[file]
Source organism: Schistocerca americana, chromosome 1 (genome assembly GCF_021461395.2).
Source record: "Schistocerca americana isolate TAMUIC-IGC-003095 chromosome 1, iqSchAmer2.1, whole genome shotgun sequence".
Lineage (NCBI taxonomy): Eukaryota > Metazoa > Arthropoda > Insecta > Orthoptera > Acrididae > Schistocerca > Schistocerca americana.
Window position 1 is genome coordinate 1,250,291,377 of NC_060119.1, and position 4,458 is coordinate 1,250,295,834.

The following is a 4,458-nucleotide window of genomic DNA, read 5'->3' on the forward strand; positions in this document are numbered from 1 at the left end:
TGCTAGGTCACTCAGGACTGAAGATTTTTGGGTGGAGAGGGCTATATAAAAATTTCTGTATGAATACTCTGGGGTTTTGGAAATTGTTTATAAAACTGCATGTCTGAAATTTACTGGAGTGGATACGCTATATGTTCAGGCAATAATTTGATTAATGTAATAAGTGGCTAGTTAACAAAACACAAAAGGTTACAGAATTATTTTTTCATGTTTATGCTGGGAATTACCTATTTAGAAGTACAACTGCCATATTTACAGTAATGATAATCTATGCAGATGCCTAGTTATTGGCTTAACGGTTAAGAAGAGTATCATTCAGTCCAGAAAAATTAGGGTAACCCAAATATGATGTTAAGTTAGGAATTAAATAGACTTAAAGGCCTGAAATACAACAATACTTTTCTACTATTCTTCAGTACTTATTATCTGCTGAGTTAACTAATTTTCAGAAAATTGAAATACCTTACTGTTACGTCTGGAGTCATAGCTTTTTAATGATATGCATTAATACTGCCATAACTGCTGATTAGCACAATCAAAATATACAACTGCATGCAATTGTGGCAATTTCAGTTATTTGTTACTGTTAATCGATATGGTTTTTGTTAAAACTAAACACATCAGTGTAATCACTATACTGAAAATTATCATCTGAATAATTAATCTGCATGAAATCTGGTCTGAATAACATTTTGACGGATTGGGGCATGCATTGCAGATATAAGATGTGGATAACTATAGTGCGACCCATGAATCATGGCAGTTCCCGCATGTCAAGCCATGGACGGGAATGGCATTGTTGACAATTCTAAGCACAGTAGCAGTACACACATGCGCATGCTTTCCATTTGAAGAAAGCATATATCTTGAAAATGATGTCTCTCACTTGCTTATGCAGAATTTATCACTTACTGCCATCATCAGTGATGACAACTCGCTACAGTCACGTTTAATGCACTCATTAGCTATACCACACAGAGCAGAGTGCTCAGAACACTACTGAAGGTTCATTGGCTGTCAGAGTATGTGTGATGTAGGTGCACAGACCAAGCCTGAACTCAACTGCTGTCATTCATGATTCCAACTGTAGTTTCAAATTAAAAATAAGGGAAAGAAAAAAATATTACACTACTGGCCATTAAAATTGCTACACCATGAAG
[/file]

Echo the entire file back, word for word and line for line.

Source organism: Schistocerca americana, chromosome 1 (genome assembly GCF_021461395.2).
Source record: "Schistocerca americana isolate TAMUIC-IGC-003095 chromosome 1, iqSchAmer2.1, whole genome shotgun sequence".
Lineage (NCBI taxonomy): Eukaryota > Metazoa > Arthropoda > Insecta > Orthoptera > Acrididae > Schistocerca > Schistocerca americana.
Window position 1 is genome coordinate 1,250,291,377 of NC_060119.1, and position 4,458 is coordinate 1,250,295,834.

The following is a 4,458-nucleotide window of genomic DNA, read 5'->3' on the forward strand; positions in this document are numbered from 1 at the left end:
TGCTAGGTCACTCAGGACTGAAGATTTTTGGGTGGAGAGGGCTATATAAAAATTTCTGTATGAATACTCTGGGGTTTTGGAAATTGTTTATAAAACTGCATGTCTGAAATTTACTGGAGTGGATACGCTATATGTTCAGGCAATAATTTGATTAATGTAATAAGTGGCTAGTTAACAAAACACAAAAGGTTACAGAATTATTTTTTCATGTTTATGCTGGGAATTACCTATTTAGAAGTACAACTGCCATATTTACAGTAATGATAATCTATGCAGATGCCTAGTTATTGGCTTAACGGTTAAGAAGAGTATCATTCAGTCCAGAAAAATTAGGGTAACCCAAATATGATGTTAAGTTAGGAATTAAATAGACTTAAAGGCCTGAAATACAACAATACTTTTCTACTATTCTTCAGTACTTATTATCTGCTGAGTTAACTAATTTTCAGAAAATTGAAATACCTTACTGTTACGTCTGGAGTCATAGCTTTTTAATGATATGCATTAATACTGCCATAACTGCTGATTAGCACAATCAAAATATACAACTGCATGCAATTGTGGCAATTTCAGTTATTTGTTACTGTTAATCGATATGGTTTTTGTTAAAACTAAACACATCAGTGTAATCACTATACTGAAAATTATCATCTGAATAATTAATCTGCATGAAATCTGGTCTGAATAACATTTTGACGGATTGGGGCATGCATTGCAGATATAAGATGTGGATAACTATAGTGCGACCCATGAATCATGGCAGTTCCCGCATGTCAAGCCATGGACGGGAATGGCATTGTTGACAATTCTAAGCACAGTAGCAGTACACACATGCGCATGCTTTCCATTTGAAGAAAGCATATATCTTGAAAATGATGTCTCTCACTTGCTTATGCAGAATTTATCACTTACTGCCATCATCAGTGATGACAACTCGCTACAGTCACGTTTAATGCACTCATTAGCTATACCACACAGAGCAGAGTGCTCAGAACACTACTGAAGGTTCATTGGCTGTCAGAGTATGTGTGATGTAGGTGCACAGACCAAGCCTGAACTCAACTGCTGTCATTCATGATTCCAACTGTAGTTTCAAATTAAAAATAAGGGAAAGAAAAAAATATTACACTACTGGCCATTAAAATTGCTACACCATGAAG